Discovering the power of saying ‘no’ and living in the present moment: a journey of hope and charity

Learning to appreciate the present moment, zeroing in on what’s truly important and not putting all of your eggs in one basket are just three of many lessons Hayley Mitchell and John McSpedden took away from the most recent Digital Live Charity Ride in Thailand.

Led by The Agency General Manager for Queensland, Steve Carroll, the Digital Live Charity Ride raised $84,127 for the charity Hands Across the Water by riding 500km from Hua Hin to Khao Lak, Thailand, in five days.

Established in 2005 by former Australian forensic police officer, Peter Baines OAM, Hands Across the Water is dedicated to protecting and providing shelter and education for disadvantaged children in Thailand who may have lost their parents, are unable to be cared for by their family or who have HIV and need support to live with the virus.

Since 2019, the Digital Live rides have raised more than $1.1 million for Hands Across the Water.

Property manager, trainer and consultant at Mitchell PT, Hayley Mitchell, said this was her first ride, and the experience had taught her to be more selective in what she applies herself to.

“I’ve learnt to say no to things I don’t want to do, and it’s given me a much greater focus on where I’m spending my time,” she says.

Hayley says SJ Shooter Real Estate Managing Director Laura Shooter inspired her to do the ride after she completed it last year.

Once she signed up, Hayley says she immediately posted the news on social media to keep herself accountable.

“Prior to doing this, I didn’t even own a bike,” Hayley admits.

“I went and bought a bike, all of the gear and trained as much as I could in the limited time I had.”

The riders in Thailand.

Hayley says as a single mum with two children and a business to run, she was worried she wouldn’t have enough time to spend on training, but she’s happy to report that was a misconception.

“I set up a bike stand in my living room, so I used to watch TV and ride the bike in my living room,” she explains.

“Being a single mum, I couldn’t leave the kids at home while I went riding, so on the weeks I had my kids, I was in the lounge room riding and on the other weeks, I was going around and around the block.”

Hayley says each of the riders was given a photograph of the Hands Across the Water child they were riding for, and she felt a close affinity with hers, along with the pain her family must have felt in giving her up to allow her to have a better life.

“My little girl was five-years-old… and she’d been there (with Hands Across the Water) since she was two,” Hayley says.

“Her parents had separated, which is really close to my story, and her mum lost her job during Covid and had to decide what was best for her child, which was to give her up.

“For the whole ride that was sitting with me, and I was thinking, ‘imagine having to make that decision’ as a parent.”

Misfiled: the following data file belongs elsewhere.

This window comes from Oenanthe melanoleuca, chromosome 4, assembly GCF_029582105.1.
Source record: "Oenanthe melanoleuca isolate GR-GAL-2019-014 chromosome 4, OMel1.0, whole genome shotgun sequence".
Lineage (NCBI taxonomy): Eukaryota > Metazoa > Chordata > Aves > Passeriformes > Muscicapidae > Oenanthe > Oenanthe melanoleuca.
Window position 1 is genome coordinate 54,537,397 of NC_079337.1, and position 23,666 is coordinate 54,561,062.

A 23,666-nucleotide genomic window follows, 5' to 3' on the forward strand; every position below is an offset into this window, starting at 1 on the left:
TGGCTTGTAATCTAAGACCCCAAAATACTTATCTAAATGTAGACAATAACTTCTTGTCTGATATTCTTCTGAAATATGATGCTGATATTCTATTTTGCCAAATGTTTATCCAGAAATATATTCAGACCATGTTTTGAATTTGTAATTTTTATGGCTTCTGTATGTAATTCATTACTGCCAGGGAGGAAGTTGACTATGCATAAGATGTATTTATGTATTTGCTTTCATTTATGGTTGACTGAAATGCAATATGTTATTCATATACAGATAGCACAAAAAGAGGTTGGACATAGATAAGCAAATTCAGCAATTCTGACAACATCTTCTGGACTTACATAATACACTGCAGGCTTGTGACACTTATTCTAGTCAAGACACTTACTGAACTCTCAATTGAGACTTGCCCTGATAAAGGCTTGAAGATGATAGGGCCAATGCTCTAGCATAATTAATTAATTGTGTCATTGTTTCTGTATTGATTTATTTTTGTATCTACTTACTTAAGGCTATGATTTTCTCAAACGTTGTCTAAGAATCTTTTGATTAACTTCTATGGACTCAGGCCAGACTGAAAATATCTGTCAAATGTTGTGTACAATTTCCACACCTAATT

Hayley Mitchell with the Hands Across the Water child she completed the ride for.

Hayley says the ride also made her realise she needed to diversify her income streams and not put all of her eggs in one basket.

“I look at a lot of things differently now,” she says.

“It’s making me create other revenue streams for myself so that I’m never going to go through the situation that the parents of my little girl went through. I’m making sure that I’m sustainable into the future.”

Hayley Mitchell after the first 10km of the ride on Day 1.

For John McSpedden, who has been in the real estate industry for more than 30 years as an agent, a principal, a BDM with the REIQ and now as a self-employed trainer, this was his second ride.

And he says if he can do the ride at age 72, anyone can complete it.

“I trained for eight months before my first ride and I was riding 40km a day, five days a week and on the weekend up to 100km,” John recalls.

“I was petrified that I wouldn’t be able to ride with the others, but I actually over-trained.

“You don’t have to train that hard. This time around, I trained for three months. Anyone can do this. I’m 73 next month, so anyone can do it.”

John says riding in at the end of the ride and seeing the children was an emotional experience.

“It was absolutely sensational, not only from a personal point of view but moreover what you’re doing it for,” he says.

“I didn’t really realise what I was doing it for until I rode in at the end and it was just the most euphoric experience I’d ever had in my life.”

John McSpedden with the Hands Across the Water child he completed the ride for.

John says he’s already signed up to do the ride again. 

So far, he says the biggest personal takeaway he has gained from the ride is to let go of the past and focus on the present.

“Don’t worry about what’s happened in the past; learn from it,” John says.

“Plan for the future, but don’t worry about the future because there’s a lot in the future you can’t do anything about.

“Get on with today and enjoy the process of what you’re doing. If you’re not enjoying it, get out of it.”

If you’d like to take part in the next charity ride to provide much-needed funds for children at Hands Across the Water, contact Steve Carroll on 0457 763 820.

John McSpedden (left) presenting the cheque for the money raised for Hands Across the Water.

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Kylie Dulhunty

Kylie Dulhunty is the Editor at Elite Agent.